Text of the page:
Users need to • Create an identity • Connect with other users • Build a reputation • Create and share   content/work/etcUs...
Subscription ModelUsers are charged a periodic—daily, monthly or annual—fee tosubscribe to a service. It is notuncommon fo...
User must: • Able to evaluate the   offering • Subscribe and   unsubscribe to offering • Realize value offered
CombosAdvertising      Community
CombosAdvertising              Community              Subscription
CombosMarketplace               Community              Affiliate
Prioritize and SequencePattern:                    Wikipedia:User gets value             Looks up contentUser returns, get...
Marketplace Model                  Advertising Model                     Affiliate Model                  Community Model ...
10 Questions1.   Exactly what problem will           6.  Why now? (market window)     this solve? (value                  ...
Questions?        @cwodtke cwodtke@eleganthack.com
Understanding User Experience Design & Why It Matters
Understanding User Experience Design & Why It Matters
Understanding User Experience Design & Why It Matters
Understanding User Experience Design & Why It Matters
Understanding User Experience Design & Why It Matters
Understanding User Experience Design & Why It Matters
Understanding User Experience Design & Why It Matters
Understanding User Experience Design & Why It Matters
Understanding User Experience Design & Why It Matters
Understanding User Experience Design & Why It Matters
Understanding User Experience Design & Why It Matters
Understanding User Experience Design & Why It Matters
Understanding User Experience Design & Why It Matters
Understanding User Experience Design & Why It Matters
Understanding User Experience Design & Why It Matters
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Understanding User Experience Design & Why It Matters

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Intro to today's workshop, and a short explanation about what you need to know about business to design well for it.

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  • Doodles are the fun, surprising, and sometimes spontaneous changes that are made to the Google logo to celebrate holidays, anniversaries, and the lives of famous artists, pioneers, and scientists.How did the idea for doodles originate? In 1998, before the company was even incorporated, the concept of the doodle was born when Google founders Larry and Sergey played with the corporate logo to indicate their attendance at the Burning Man festival in the Nevada desert. They placed a stick figure drawing behind the 2nd "o" in the word, Google, and the revised logo was intended as a comical message to Google users that the founders were "out of office." While the first doodle was relatively simple, the idea of decorating the company logo to celebrate notable events was born.Two years later in 2000, Larry and Sergey asked current webmaster Dennis Hwang, an intern at the time, to produce a doodle for Bastille Day. It was so well received by our users that Dennis was appointed Google's chief doodler and doodles started showing up more and more regularly on the Google homepage. In the beginning, the doodles mostly celebrated familiar holidays; nowadays, they highlight a wide array of events and anniversaries from the Birthday of John James Audubon to the Ice Cream Sundae.Over time, the demand for doodles has risen in the U.S. and internationally. Creating doodles is now the responsibility of a team of talented illlustrators (we call them doodlers) and engineers. For them, creating doodles has become a group effort to enliven the Google homepage and bring smiles to the faces of Google users around the world.How many doodles has Google done over the years? The team has created over 1000 doodles for our homepages around the world.Who chooses what doodles will be created and how do you decide which events will receive doodles? A group of Googlers get together regularly to brainstorm and decide which events will be celebrated with a doodle. The ideas for the doodles come from numerous sources including Googlers and Google users. The doodle selection process aims to celebrate interesting events and anniversaries that reflect Google's personality and love for innovation.Who designs the doodles? There is a team of illustrators (we call them doodlers) and engineers that are behind each and every doodle you see.How can Google users/the public submit ideas for doodles?The doodle team is always excited to hear ideas from users - they can email proposals@google.com with ideas for the next Google doodle. The team receives hundreds of requests every day so we unfortunately can't respond to everyone. But rest assured that we're reading them :)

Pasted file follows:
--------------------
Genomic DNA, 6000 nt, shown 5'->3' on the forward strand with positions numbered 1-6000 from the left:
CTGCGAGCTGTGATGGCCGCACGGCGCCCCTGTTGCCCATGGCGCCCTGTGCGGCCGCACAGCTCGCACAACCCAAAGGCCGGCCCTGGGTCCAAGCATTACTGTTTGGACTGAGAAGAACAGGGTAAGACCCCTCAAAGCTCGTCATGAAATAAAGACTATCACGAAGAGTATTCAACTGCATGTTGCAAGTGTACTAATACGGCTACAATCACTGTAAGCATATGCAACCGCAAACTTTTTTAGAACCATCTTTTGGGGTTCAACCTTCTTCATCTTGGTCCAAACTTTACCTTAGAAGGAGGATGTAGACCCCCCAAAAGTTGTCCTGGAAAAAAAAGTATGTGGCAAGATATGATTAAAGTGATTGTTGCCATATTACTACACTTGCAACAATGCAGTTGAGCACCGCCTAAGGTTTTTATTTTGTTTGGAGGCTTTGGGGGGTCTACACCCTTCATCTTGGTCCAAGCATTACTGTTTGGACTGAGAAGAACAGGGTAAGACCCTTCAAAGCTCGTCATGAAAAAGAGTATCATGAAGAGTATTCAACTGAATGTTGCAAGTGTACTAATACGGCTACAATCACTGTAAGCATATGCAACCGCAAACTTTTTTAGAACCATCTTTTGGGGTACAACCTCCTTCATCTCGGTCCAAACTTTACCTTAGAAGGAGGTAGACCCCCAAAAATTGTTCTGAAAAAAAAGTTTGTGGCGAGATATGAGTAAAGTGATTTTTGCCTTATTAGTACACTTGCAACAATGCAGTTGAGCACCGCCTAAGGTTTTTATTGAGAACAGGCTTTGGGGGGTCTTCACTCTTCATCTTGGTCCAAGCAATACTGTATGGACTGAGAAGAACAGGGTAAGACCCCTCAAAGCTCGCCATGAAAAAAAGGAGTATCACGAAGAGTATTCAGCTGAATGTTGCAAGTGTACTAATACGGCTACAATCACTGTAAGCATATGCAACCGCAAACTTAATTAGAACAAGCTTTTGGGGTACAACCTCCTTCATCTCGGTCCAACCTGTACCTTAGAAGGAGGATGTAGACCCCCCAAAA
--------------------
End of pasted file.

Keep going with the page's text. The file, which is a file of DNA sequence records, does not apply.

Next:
• 1938
  • 1972
  • Understanding User Experience Design & Why It Matters

    1. Understanding User Experience Design
    2. #UnderstandUX
    3. Obligatory slide proving you shouldlisten to me.• I am a comic book character. Drawn by Sam Keith, the first sandman artist. Geeks bow before me.• Yes, I know Wolfgang Puck. But not well enough to call him Wolfie• I am an avatar. You can be too.• My child eats broccoli willingly. Lots of broccoli.• Look, you did read the program description, right?